An estimated 1.3 million more American workers soon will be eligible for overtime compensation with an expansion of the Fair Labor Standards Act.
The U.S. Department of Labor on Sept. 24 issued its final overtime rule, increasing the threshold at which non-exempt employees can receive overtime pay to $35,568, or $684 per week.
The higher threshold will go into effect on Jan. 1, 2020.
“This rule brings a commonsense approach that offers consistency and certainty for employers as well as clarity and prosperity for American workers,” said Patrick Pizzella, acting U.S. Secretary of Labor, in a statement issued by the Labor Department.
Employers will be allowed to count a portion of certain bonuses and commissions toward the new salary level – up to 10 percent — once the change takes effect.
This will mark the first major change in the overtime threshold since 2004.
The Labor Department announced the proposed change in March.
To comply, employers will have several options:
- Increase employee salaries to meet the new threshold.
- Modify job duties to meet overtime exemption standards.
- Reclassify exempt employees as nonexempt and pay overtime wages.
Under the Fair Labor Standards Act as it is now, salaried employees who are in executive, administrative and professional roles generally are exempt from being able to earn overtime pay if they make more than $455 per week or $23,660 a year.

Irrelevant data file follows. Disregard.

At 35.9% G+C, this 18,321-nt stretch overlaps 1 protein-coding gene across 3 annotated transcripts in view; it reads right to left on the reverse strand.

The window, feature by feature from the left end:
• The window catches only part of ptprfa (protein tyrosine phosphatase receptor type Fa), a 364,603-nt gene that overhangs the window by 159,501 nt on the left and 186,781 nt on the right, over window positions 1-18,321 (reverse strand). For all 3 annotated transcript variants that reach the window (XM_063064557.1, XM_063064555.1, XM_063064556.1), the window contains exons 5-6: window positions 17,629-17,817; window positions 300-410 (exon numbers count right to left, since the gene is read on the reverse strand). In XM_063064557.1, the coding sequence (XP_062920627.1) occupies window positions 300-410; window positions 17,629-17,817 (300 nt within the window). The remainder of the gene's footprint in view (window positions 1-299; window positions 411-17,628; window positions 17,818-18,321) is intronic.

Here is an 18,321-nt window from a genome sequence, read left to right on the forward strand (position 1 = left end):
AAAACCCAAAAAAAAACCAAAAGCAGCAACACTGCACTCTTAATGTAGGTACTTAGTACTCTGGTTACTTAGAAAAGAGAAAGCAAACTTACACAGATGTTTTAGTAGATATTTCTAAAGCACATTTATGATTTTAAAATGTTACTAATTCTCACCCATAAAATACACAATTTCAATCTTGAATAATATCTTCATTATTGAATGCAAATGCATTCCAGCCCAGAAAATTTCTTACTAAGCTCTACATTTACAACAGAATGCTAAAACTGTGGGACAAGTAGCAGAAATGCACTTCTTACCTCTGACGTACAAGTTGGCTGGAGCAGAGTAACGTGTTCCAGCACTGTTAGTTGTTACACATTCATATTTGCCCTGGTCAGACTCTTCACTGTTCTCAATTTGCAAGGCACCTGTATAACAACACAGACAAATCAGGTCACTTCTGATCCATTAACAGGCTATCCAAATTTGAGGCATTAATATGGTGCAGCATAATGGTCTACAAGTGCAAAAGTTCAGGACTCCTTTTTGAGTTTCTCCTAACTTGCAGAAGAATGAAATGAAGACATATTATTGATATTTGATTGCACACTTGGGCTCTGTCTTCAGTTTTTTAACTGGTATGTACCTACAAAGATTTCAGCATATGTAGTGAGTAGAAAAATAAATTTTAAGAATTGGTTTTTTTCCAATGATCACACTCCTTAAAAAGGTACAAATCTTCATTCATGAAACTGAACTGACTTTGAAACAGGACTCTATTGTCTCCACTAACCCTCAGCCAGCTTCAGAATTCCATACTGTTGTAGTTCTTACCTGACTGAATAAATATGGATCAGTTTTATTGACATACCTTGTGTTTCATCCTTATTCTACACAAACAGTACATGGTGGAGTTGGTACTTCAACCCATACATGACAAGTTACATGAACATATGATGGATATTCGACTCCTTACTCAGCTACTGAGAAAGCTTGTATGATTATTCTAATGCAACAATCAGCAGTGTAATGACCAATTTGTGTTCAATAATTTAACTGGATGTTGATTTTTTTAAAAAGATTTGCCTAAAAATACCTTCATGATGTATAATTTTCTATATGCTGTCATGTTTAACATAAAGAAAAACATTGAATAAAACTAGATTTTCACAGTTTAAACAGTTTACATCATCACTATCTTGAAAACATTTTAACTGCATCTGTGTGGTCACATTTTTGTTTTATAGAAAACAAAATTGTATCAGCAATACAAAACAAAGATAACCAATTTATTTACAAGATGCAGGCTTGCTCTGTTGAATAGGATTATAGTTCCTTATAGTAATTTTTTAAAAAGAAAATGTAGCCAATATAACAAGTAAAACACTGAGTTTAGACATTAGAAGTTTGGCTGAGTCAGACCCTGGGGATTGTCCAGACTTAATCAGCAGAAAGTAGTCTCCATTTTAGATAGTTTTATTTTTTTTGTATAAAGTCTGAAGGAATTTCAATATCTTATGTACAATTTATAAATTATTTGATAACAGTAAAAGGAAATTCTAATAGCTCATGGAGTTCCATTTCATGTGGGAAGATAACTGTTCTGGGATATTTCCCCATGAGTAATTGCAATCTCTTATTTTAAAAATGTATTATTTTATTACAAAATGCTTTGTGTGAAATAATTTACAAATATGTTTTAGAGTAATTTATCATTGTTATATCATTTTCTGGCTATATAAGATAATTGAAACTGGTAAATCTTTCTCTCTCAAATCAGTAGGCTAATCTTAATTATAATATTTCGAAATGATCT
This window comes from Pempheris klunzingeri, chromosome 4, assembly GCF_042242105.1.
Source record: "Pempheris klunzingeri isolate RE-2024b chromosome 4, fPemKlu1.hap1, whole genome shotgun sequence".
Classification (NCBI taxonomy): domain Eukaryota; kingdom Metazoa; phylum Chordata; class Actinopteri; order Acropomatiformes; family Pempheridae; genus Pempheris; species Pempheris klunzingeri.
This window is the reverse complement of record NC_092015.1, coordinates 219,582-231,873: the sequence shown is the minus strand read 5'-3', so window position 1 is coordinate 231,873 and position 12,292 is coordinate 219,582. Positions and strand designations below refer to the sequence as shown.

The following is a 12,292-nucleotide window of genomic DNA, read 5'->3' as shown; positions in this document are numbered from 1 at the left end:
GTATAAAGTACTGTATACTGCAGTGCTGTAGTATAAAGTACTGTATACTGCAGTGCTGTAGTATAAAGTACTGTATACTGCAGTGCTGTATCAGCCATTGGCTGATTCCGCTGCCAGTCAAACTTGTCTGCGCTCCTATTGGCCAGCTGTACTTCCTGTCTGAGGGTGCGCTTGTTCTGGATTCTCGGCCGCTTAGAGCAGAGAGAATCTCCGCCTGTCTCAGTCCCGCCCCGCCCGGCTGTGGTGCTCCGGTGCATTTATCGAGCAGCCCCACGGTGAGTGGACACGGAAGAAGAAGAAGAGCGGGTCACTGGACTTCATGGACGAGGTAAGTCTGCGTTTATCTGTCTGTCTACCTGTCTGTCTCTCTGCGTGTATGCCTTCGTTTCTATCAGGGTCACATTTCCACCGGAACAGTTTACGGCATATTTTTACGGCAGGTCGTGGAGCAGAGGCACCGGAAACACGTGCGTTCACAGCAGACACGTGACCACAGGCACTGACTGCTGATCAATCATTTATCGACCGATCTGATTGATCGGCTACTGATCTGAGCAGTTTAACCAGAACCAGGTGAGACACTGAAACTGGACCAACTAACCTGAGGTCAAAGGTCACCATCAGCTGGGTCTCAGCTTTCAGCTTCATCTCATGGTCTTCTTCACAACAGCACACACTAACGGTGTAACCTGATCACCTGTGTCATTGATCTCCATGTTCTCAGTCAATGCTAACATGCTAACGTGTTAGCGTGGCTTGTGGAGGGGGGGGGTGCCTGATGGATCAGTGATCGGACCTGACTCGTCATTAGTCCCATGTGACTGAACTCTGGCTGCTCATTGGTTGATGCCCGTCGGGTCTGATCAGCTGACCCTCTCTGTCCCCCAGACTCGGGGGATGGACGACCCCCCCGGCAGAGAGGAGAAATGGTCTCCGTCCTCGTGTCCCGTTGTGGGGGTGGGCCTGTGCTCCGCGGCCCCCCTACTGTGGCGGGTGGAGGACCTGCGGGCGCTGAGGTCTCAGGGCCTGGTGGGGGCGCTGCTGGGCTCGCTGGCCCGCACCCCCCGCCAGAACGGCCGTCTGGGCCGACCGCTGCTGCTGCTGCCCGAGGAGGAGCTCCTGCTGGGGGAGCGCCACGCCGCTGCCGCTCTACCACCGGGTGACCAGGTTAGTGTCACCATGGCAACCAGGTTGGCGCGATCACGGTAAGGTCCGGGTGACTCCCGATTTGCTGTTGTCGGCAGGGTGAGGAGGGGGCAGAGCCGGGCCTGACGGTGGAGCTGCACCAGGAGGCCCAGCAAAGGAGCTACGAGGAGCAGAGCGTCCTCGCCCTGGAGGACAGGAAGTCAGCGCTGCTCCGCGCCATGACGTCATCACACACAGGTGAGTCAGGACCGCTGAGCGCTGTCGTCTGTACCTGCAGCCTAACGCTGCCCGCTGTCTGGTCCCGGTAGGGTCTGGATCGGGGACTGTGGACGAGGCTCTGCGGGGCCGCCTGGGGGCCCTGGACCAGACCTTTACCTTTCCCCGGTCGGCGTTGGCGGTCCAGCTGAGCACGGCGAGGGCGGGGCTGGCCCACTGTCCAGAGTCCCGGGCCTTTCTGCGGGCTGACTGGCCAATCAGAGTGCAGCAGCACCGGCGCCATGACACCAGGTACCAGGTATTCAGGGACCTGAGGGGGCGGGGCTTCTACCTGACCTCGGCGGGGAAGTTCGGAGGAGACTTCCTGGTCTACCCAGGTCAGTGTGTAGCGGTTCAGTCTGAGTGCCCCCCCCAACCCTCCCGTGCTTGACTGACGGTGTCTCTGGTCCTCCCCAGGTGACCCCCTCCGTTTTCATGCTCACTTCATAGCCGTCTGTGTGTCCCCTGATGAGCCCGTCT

The Department of Labor relied on extensive public input before making a recommendation for a revised salary threshold. That process included six in-person listening sessions around the country and receiving more than 200,000 comments.
This will be only the second change to the overtime salary threshold since 1975. The Labor Department isn’t expected to increase the threshold annually but is committed to raising it more frequently based on economic conditions.
The existing threshold was nearly doubled in 2016 before a Texas federal judge ruled the labor department overstepped its authority with the drastic threshold increase.
The ruling, which would have gone into effect in December 2016, halted a plan to require employers to pay overtime for salaried workers unless they made more than $913 per week or $47,476 a year.
~Josh Heck, Marketing Manager, Syndeo